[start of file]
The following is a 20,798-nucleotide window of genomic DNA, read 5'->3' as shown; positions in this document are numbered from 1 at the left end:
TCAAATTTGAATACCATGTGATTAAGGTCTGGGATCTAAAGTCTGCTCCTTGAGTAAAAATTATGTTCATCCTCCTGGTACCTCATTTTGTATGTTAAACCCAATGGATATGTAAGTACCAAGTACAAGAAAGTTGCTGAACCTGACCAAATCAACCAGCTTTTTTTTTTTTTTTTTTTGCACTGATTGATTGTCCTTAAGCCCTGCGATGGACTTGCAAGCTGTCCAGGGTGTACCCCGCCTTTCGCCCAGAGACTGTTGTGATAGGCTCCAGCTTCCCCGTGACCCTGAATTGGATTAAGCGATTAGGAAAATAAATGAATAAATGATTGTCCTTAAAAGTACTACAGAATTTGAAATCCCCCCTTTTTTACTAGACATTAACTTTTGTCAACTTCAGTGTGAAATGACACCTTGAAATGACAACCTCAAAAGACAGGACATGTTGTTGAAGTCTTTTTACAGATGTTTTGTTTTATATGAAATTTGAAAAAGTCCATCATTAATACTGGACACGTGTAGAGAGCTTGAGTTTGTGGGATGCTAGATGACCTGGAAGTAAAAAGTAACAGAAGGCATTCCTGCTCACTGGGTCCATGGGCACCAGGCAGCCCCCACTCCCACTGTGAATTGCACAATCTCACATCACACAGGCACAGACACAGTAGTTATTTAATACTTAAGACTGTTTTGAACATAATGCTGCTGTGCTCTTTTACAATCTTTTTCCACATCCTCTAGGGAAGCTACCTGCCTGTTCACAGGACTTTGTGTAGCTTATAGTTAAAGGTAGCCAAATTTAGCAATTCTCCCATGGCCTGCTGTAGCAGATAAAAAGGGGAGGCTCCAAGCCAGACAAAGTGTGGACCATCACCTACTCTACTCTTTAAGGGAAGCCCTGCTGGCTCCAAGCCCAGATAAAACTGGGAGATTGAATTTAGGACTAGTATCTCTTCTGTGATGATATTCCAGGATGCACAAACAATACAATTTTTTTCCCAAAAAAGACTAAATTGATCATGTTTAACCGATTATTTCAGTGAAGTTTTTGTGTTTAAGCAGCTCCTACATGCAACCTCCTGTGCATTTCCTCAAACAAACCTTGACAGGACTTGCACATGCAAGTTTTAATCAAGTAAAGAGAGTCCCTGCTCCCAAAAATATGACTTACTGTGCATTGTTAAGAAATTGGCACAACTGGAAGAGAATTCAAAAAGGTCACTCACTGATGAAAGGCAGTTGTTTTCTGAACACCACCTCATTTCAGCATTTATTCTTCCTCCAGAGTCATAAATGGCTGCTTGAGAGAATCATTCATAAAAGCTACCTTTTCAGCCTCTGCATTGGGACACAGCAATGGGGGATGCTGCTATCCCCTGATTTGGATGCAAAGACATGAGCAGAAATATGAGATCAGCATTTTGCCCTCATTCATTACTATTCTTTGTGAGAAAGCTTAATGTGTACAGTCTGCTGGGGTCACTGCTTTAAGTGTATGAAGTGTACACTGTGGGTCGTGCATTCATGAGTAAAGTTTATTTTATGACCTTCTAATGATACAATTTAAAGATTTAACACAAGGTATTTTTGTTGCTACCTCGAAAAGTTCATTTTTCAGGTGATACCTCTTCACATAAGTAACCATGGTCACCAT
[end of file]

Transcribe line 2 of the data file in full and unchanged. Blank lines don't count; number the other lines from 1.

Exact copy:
TCAAATTTGAATACCATGTGATTAAGGTCTGGGATCTAAAGTCTGCTCCTTGAGTAAAAATTATGTTCATCCTCCTGGTACCTCATTTTGTATGTTAAACCCAATGGATATGTAAGTACCAAGTACAAGAAAGTTGCTGAACCTGACCAAATCAACCAGCTTTTTTTTTTTTTTTTTTTGCACTGATTGATTGTCCTTAAGCCCTGCGATGGACTTGCAAGCTGTCCAGGGTGTACCCCGCCTTTCGCCCAGAGACTGTTGTGATAGGCTCCAGCTTCCCCGTGACCCTGAATTGGATTAAGCGATTAGGAAAATAAATGAATAAATGATTGTCCTTAAAAGTACTACAGAATTTGAAATCCCCCCTTTTTTACTAGACATTAACTTTTGTCAACTTCAGTGTGAAATGACACCTTGAAATGACAACCTCAAAAGACAGGACATGTTGTTGAAGTCTTTTTACAGATGTTTTGTTTTATATGAAATTTGAAAAAGTCCATCATTAATACTGGACACGTGTAGAGAGCTTGAGTTTGTGGGATGCTAGATGACCTGGAAGTAAAAAGTAACAGAAGGCATTCCTGCTCACTGGGTCCATGGGCACCAGGCAGCCCCCACTCCCACTGTGAATTGCACAATCTCACATCACACAGGCACAGACACAGTAGTTATTTAATACTTAAGACTGTTTTGAACATAATGCTGCTGTGCTCTTTTACAATCTTTTTCCACATCCTCTAGGGAAGCTACCTGCCTGTTCACAGGACTTTGTGTAGCTTATAGTTAAAGGTAGCCAAATTTAGCAATTCTCCCATGGCCTGCTGTAGCAGATAAAAAGGGGAGGCTCCAAGCCAGACAAAGTGTGGACCATCACCTACTCTACTCTTTAAGGGAAGCCCTGCTGGCTCCAAGCCCAGATAAAACTGGGAGATTGAATTTAGGACTAGTATCTCTTCTGTGATGATATTCCAGGATGCACAAACAATACAATTTTTTTCCCAAAAAAGACTAAATTGATCATGTTTAACCGATTATTTCAGTGAAGTTTTTGTGTTTAAGCAGCTCCTACATGCAACCTCCTGTGCATTTCCTCAAACAAACCTTGACAGGACTTGCACATGCAAGTTTTAATCAAGTAAAGAGAGTCCCTGCTCCCAAAAATATGACTTACTGTGCATTGTTAAGAAATTGGCACAACTGGAAGAGAATTCAAAAAGGTCACTCACTGATGAAAGGCAGTTGTTTTCTGAACACCACCTCATTTCAGCATTTATTCTTCCTCCAGAGTCATAAATGGCTGCTTGAGAGAATCATTCATAAAAGCTACCTTTTCAGCCTCTGCATTGGGACACAGCAATGGGGGATGCTGCTATCCCCTGATTTGGATGCAAAGACATGAGCAGAAATATGAGATCAGCATTTTGCCCTCATTCATTACTATTCTTTGTGAGAAAGCTTAATGTGTACAGTCTGCTGGGGTCACTGCTTTAAGTGTATGAAGTGTACACTGTGGGTCGTGCATTCATGAGTAAAGTTTATTTTATGACCTTCTAATGATACAATTTAAAGATTTAACACAAGGTATTTTTGTTGCTACCTCGAAAAGTTCATTTTTCAGGTGATACCTCTTCACATAAGTAACCATGGTCACCAT